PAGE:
“It is hardly surprising that Plaintiffs, hoping to convey the notion that one should persist regardless of others’ thoughts or actions, focused on both players playing and haters hating when numerous recent popular songs had each addressed the subjects of players, haters, and player haters. In short, combining two truisms about playas and haters, both well-worn notions as of 2001, is simply not enough… In sum, the lyrics at issue -– the only thing that Plaintiffs allege Defendants copied -– are too brief, unoriginal, and uncreative to warrant protection under the Copyright Act.”

If you’re going to go after some of that Swift money with a flimsy-at-best case, you better make sure that the judge isn’t hilarious first.

Loss: The trash music industry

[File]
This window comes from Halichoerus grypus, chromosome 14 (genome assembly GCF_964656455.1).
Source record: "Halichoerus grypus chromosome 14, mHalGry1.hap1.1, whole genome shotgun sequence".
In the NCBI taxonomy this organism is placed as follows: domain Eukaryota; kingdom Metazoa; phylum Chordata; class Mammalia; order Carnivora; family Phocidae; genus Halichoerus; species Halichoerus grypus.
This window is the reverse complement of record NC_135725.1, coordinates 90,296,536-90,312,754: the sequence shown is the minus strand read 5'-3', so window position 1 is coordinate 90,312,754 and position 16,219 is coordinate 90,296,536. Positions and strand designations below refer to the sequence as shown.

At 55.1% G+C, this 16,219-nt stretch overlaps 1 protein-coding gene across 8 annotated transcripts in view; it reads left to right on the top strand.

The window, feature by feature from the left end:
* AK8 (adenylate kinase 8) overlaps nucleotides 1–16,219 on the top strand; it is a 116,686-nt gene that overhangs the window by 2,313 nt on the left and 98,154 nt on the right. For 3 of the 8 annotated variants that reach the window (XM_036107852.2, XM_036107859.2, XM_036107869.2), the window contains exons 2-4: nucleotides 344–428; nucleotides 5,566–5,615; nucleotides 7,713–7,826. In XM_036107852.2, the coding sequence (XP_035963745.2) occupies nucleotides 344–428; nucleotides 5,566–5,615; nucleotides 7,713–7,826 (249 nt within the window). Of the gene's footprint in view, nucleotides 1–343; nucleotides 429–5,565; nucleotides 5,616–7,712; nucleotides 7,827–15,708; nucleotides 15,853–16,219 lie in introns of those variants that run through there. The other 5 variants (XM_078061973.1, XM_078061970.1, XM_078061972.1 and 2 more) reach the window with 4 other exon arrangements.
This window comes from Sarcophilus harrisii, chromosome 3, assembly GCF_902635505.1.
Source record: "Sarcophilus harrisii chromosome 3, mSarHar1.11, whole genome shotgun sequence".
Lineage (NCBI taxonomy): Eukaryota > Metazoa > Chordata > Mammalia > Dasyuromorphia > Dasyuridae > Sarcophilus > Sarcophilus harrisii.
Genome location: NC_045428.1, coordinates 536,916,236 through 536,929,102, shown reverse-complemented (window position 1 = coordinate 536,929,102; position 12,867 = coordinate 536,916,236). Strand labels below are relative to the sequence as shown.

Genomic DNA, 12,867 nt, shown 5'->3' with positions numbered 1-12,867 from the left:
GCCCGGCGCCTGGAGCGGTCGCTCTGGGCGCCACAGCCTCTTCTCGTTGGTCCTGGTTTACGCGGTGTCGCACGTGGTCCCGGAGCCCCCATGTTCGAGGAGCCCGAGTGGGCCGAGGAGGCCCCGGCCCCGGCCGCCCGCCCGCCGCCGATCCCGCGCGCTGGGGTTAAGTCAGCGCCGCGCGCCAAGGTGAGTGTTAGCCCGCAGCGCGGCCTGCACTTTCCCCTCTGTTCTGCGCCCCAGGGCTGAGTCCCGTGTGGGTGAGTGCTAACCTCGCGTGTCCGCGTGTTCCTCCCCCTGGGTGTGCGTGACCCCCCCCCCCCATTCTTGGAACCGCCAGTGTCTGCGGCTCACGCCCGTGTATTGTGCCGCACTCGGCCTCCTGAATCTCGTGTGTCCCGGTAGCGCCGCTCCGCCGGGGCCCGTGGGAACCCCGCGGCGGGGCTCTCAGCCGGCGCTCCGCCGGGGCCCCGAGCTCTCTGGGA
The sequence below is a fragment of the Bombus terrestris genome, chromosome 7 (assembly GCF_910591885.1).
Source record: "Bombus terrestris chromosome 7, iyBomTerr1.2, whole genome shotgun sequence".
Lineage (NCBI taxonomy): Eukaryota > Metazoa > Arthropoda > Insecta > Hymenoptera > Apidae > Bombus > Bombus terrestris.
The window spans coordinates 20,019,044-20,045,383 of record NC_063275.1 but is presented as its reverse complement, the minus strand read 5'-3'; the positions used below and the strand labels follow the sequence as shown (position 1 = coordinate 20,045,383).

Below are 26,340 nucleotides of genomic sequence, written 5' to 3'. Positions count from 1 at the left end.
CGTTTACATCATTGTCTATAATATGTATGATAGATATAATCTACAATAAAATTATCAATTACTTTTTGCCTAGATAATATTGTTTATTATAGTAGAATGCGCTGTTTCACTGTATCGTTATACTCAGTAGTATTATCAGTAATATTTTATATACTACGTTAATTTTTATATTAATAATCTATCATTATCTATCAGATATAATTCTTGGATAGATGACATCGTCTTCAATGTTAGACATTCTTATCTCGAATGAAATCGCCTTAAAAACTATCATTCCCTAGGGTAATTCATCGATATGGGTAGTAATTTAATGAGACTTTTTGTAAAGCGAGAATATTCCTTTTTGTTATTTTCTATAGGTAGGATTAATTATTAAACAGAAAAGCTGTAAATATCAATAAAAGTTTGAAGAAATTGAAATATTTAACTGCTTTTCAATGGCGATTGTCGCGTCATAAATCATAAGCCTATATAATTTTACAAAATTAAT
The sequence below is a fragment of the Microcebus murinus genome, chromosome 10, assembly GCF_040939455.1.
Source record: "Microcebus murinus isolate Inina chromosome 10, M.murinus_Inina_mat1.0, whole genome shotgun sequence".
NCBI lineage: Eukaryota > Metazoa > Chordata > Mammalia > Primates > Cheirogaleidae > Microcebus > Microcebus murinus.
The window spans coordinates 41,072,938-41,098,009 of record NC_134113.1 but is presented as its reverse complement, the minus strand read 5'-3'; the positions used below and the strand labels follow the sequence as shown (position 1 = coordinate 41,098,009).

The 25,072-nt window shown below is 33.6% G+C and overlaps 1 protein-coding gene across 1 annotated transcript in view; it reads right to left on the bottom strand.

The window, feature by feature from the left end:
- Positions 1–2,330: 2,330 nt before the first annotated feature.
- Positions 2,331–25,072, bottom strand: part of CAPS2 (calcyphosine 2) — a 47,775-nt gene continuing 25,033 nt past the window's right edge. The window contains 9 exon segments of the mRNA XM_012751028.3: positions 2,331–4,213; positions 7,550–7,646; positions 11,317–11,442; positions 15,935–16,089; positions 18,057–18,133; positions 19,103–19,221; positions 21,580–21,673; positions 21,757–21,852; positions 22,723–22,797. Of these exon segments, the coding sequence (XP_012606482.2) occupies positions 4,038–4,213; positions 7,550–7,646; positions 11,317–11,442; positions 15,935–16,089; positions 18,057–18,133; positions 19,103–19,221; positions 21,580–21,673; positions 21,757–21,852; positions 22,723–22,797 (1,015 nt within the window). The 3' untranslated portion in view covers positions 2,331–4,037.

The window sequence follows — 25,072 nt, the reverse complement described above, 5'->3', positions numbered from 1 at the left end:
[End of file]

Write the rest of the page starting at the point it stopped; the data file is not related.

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It’s been an arduous journey for Grimes since she put out Art Angels in 2015, a struggle that she broadly outlined in a recent flurry of (mostly now-deleted) social media posts. Artists feuding with labels and having release dates pushed back isn’t exactly a new paradigm, but the most concerning part of what she wrote is this: “There’s some seriously f-cked up and crazy sh-t going behind the scenes in my career this whole time I’ve never spoken of to protect myself legally.”

Hopefully, this crazy sh-t isn’t too seriously f-cked up and there’s no long-running and grave injustice plaguing Grimes, because the last thing we need is another talented female artist getting the short end of the stick. There are two sides to all stories, of course, so knowing nothing about the inner workings of whatever’s going on here, I’m just hoping that one of our most creative and engaging modern musicians can get back to putting her art out there on her own terms soon.